Fox's supporters say it is a healthy change; they say Fox is trying to make Mexico more like other modern democracies in which the church is separate from the state, but leaders are permitted to have personal religious beliefs.
"It is a very big deal," said church historian and author Marta Elena Negrete. "I think Mexicans are very grateful that you can talk publicly about religion now."
But others are worried. Just ofter his election, the PAN-controlled legislature in Fox's home state of Guanajuato extended the local ban on abortion to include rape victims-the toughest anti-abortion law in a land where abortion is already illegal in almost every circumstance. The law was later withdrawn in the face of strong protest from human-rights groups, but the damage was done. This incident conjured up another occurrence a year earlier in the state of Baja California in which local PAN government officials brought enormous pressure to dissuade a 14-year-old rape victim from having an abortion. When the girl and her mother complained to the state attorney general, he responded by taking them to a Catholic priest, who counseled her against the abortion. Still, Fox has repeatedly said he will not allow his personal views to affect public policy. On abortion, for example, he said he believes "life begins at the moment of conception," but he vowed never to "impose that on anybody."
A Closer Partnership
Perhaps no idea has defined Fox as clearly as his vision of a united North America. His supporters say the idea shows long-range vision and ambition; his critics say that it shows that Fox has his head in the clouds, oblivious to political realities.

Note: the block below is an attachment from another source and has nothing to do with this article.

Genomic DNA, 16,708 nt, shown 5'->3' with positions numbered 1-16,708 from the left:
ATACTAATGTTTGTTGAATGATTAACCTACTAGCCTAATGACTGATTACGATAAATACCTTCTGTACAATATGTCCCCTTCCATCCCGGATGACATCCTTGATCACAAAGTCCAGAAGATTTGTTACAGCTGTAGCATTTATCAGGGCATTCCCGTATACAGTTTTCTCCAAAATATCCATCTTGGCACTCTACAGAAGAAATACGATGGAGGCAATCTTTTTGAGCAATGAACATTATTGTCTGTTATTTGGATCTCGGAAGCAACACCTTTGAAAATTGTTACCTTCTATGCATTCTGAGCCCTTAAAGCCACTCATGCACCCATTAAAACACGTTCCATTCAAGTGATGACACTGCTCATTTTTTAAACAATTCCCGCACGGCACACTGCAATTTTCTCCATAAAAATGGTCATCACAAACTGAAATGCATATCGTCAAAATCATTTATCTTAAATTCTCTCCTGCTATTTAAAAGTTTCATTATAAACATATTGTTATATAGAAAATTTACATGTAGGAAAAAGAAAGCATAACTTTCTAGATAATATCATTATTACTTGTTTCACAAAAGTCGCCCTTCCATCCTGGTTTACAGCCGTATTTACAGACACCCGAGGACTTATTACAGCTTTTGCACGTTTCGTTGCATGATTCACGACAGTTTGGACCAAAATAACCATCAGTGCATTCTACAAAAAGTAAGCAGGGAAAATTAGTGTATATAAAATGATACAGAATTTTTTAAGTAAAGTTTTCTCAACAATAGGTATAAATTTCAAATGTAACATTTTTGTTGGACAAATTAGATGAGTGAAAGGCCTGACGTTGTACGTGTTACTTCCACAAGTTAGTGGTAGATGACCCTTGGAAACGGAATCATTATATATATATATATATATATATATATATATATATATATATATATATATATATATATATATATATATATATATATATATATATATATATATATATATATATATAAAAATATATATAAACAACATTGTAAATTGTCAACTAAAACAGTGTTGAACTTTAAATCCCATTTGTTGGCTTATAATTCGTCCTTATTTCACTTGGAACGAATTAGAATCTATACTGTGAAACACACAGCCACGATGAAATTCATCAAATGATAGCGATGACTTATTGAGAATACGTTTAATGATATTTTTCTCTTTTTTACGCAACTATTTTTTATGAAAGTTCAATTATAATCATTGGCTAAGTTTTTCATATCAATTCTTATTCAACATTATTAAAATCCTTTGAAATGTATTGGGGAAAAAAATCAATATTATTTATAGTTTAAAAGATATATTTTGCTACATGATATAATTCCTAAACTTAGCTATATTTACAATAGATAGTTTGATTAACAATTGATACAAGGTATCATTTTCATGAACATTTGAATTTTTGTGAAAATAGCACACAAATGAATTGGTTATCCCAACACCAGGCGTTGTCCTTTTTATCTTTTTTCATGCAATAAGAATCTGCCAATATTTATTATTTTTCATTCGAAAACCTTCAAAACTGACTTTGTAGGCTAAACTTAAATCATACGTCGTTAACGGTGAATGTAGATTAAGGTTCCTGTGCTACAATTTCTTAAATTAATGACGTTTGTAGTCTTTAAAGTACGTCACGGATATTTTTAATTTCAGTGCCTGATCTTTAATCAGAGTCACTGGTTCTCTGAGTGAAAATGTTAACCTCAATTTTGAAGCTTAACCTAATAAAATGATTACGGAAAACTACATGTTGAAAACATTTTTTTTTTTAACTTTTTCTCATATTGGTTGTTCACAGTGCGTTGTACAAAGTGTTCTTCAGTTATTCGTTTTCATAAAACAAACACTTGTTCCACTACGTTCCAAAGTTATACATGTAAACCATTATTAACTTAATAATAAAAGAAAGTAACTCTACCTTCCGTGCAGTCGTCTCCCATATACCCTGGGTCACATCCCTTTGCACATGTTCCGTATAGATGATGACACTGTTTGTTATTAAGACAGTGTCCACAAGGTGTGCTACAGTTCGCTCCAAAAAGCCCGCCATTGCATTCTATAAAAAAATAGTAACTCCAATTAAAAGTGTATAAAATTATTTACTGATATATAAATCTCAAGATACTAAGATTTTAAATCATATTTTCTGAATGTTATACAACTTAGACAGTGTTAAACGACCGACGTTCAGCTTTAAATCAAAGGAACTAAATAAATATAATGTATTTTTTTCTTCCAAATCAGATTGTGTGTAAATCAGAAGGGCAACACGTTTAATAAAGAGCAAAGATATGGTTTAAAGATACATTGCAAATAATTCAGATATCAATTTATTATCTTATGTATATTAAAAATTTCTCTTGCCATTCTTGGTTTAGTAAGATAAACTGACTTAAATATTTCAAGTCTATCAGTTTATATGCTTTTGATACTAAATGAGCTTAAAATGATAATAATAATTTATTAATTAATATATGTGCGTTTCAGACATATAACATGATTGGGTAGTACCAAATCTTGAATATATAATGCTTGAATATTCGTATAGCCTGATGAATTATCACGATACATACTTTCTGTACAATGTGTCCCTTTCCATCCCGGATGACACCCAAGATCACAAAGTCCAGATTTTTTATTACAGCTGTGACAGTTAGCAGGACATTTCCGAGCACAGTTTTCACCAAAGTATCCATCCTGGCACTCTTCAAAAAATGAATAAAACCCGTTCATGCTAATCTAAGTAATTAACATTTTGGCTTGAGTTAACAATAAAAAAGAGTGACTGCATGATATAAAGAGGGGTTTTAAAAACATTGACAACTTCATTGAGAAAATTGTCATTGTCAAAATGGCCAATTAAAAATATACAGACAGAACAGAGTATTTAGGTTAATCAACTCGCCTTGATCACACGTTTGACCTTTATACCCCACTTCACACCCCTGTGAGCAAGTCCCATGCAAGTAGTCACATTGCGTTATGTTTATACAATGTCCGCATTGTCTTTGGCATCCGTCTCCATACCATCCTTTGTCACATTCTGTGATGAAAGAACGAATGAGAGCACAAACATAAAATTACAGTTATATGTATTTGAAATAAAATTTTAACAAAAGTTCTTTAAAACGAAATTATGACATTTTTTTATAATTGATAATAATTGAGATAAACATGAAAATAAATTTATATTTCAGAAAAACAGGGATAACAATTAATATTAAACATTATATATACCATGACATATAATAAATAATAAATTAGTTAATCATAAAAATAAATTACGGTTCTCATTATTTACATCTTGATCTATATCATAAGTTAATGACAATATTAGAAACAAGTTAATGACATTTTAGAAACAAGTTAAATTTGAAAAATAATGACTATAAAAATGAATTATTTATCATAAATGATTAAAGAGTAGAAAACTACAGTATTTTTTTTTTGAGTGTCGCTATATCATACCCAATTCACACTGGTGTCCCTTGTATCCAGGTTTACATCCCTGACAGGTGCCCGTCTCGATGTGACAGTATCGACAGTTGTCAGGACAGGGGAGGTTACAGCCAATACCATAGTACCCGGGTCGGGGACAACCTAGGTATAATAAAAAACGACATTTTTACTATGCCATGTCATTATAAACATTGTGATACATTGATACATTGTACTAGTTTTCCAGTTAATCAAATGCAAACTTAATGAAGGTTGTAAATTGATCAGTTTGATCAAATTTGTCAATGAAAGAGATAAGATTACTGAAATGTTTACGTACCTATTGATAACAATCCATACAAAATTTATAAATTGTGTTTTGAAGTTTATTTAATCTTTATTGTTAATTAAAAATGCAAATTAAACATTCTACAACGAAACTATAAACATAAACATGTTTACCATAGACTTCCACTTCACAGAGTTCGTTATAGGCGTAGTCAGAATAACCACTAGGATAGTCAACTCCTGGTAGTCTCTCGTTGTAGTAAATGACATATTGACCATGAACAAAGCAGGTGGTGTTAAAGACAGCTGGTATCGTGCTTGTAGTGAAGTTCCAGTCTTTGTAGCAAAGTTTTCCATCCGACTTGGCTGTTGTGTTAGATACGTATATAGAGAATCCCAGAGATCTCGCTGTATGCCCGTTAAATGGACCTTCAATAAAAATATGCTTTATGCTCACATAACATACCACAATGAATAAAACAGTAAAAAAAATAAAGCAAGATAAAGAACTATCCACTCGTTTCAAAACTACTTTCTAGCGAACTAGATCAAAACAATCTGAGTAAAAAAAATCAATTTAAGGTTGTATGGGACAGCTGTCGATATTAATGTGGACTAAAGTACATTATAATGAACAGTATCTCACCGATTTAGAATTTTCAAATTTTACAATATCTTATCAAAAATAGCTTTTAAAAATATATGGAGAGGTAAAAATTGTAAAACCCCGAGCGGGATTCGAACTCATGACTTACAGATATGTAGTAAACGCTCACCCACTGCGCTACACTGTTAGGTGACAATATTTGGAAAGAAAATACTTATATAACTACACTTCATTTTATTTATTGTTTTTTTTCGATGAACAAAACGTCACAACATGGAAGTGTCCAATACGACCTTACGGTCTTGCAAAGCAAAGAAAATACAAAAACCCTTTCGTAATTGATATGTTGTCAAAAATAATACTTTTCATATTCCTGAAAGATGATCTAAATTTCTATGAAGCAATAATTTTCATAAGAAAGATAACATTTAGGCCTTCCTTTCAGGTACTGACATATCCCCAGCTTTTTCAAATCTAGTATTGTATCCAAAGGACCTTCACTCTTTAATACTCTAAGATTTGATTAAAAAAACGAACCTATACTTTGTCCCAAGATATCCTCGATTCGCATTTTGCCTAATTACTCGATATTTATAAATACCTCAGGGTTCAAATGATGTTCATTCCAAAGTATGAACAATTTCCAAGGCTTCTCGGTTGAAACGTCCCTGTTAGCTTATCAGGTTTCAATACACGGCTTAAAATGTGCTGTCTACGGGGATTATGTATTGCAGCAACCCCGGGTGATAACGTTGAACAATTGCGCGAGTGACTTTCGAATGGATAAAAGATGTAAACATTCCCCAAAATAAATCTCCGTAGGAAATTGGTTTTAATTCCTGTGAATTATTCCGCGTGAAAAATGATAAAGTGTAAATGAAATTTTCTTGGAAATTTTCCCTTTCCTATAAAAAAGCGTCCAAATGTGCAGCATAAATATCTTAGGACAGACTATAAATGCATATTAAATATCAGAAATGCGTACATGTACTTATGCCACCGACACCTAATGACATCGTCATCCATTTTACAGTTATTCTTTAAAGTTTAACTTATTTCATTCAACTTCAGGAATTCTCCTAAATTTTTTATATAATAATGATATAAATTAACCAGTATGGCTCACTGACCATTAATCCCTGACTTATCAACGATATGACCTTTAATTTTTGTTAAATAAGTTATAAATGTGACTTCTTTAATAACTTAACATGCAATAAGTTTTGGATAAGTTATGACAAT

Fox envisions an EU-style partnership in North America. He points to the fact that Portugal, Greece, and Ireland have been brought closer to economic parity with England, France, and Germany over the past 25 years through cooperation in a common European market. Fox said that in the same way, over the next two to four decades, with the help of Canada and the United States, Mexico could one day become a more equal economic partner.
Fox said he would like to see the creation of a development fund through NAFTA that would help create jobs and increase income in Mexico. He says a more prosperous Mexico would result in fewer Mexicans wanting to emigrate legally or illegally to the United States. More broadly, he said, it is in the United States' own economic interest to create more wealth and jobs inside Mexico.
"It is just a matter of determination and will," Fox said. "Every time that Mexico has problems on the border, US cities in US border states have problems. If we have an economic crisis then the economy of US border states has problems.
"We must be better friends, we must be better neighbors, we must be better partners.... By building up walls, by putting up arms, by dedicating billions of dollars like every border state is doing to avoid migration is not the way to go," Fox said. "It has not been the way to go in the whole 20th century. Instead of solving the problem it grew.
"The United States knows very well that you need people to grow," Fox said, elaborating on his signature topic. "The US economy cannot grow at rates of five percent or more if you do not have Mexicans there. In a country that was built up by immigrants, I don't know why anyone should be rejected.